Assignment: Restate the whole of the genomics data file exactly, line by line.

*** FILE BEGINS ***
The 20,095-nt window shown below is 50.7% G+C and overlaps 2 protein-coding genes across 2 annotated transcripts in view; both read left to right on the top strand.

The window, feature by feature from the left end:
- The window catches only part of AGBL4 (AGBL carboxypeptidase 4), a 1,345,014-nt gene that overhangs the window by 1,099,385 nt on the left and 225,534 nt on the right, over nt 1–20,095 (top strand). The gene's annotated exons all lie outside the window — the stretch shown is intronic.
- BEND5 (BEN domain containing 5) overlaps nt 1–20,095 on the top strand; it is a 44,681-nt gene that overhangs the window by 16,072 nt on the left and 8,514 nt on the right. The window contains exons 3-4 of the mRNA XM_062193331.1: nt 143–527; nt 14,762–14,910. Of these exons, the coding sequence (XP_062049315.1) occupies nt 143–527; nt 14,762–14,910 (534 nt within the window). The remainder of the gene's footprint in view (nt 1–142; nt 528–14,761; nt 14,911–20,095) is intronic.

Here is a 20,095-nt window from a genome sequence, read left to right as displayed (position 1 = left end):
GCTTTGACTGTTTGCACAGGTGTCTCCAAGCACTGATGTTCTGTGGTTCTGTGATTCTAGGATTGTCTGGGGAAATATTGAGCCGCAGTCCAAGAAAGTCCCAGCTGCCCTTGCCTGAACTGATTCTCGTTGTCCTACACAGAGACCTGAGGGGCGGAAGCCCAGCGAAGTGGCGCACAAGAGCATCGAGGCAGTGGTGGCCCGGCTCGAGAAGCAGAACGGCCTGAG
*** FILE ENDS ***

The 20,095-nt window shown below is 50.7% G+C and overlaps 2 protein-coding genes across 2 annotated transcripts in view; both read left to right on the top strand.

The window, feature by feature from the left end:
- The window catches only part of AGBL4 (AGBL carboxypeptidase 4), a 1,345,014-nt gene that overhangs the window by 1,099,385 nt on the left and 225,534 nt on the right, over nt 1–20,095 (top strand). The gene's annotated exons all lie outside the window — the stretch shown is intronic.
- BEND5 (BEN domain containing 5) overlaps nt 1–20,095 on the top strand; it is a 44,681-nt gene that overhangs the window by 16,072 nt on the left and 8,514 nt on the right. The window contains exons 3-4 of the mRNA XM_062193331.1: nt 143–527; nt 14,762–14,910. Of these exons, the coding sequence (XP_062049315.1) occupies nt 143–527; nt 14,762–14,910 (534 nt within the window). The remainder of the gene's footprint in view (nt 1–142; nt 528–14,761; nt 14,911–20,095) is intronic.

Here is a 20,095-nt window from a genome sequence, read left to right as displayed (position 1 = left end):
GCTTTGACTGTTTGCACAGGTGTCTCCAAGCACTGATGTTCTGTGGTTCTGTGATTCTAGGATTGTCTGGGGAAATATTGAGCCGCAGTCCAAGAAAGTCCCAGCTGCCCTTGCCTGAACTGATTCTCGTTGTCCTACACAGAGACCTGAGGGGCGGAAGCCCAGCGAAGTGGCGCACAAGAGCATCGAGGCAGTGGTGGCCCGGCTCGAGAAGCAGAACGGCCTGAG